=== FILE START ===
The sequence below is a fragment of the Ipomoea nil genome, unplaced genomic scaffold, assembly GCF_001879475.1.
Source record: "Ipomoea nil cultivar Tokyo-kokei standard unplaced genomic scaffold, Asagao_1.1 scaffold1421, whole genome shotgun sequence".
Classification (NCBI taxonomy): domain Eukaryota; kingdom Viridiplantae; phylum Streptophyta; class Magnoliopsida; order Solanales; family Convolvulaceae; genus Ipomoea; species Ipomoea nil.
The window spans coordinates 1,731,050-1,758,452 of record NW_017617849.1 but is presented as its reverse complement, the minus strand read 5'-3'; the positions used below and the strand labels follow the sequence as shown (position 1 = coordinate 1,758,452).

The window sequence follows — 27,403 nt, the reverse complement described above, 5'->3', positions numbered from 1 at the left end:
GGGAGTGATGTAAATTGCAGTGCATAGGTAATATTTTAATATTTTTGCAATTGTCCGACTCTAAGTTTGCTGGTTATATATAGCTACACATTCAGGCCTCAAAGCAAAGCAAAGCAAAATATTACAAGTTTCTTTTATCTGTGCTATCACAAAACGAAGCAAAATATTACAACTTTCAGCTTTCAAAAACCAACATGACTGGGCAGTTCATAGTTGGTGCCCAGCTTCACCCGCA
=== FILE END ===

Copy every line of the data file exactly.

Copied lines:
The sequence below is a fragment of the Ipomoea nil genome, unplaced genomic scaffold, assembly GCF_001879475.1.
Source record: "Ipomoea nil cultivar Tokyo-kokei standard unplaced genomic scaffold, Asagao_1.1 scaffold1421, whole genome shotgun sequence".
Classification (NCBI taxonomy): domain Eukaryota; kingdom Viridiplantae; phylum Streptophyta; class Magnoliopsida; order Solanales; family Convolvulaceae; genus Ipomoea; species Ipomoea nil.
The window spans coordinates 1,731,050-1,758,452 of record NW_017617849.1 but is presented as its reverse complement, the minus strand read 5'-3'; the positions used below and the strand labels follow the sequence as shown (position 1 = coordinate 1,758,452).

The window sequence follows — 27,403 nt, the reverse complement described above, 5'->3', positions numbered from 1 at the left end:
GGGAGTGATGTAAATTGCAGTGCATAGGTAATATTTTAATATTTTTGCAATTGTCCGACTCTAAGTTTGCTGGTTATATATAGCTACACATTCAGGCCTCAAAGCAAAGCAAAGCAAAATATTACAAGTTTCTTTTATCTGTGCTATCACAAAACGAAGCAAAATATTACAACTTTCAGCTTTCAAAAACCAACATGACTGGGCAGTTCATAGTTGGTGCCCAGCTTCACCCGCA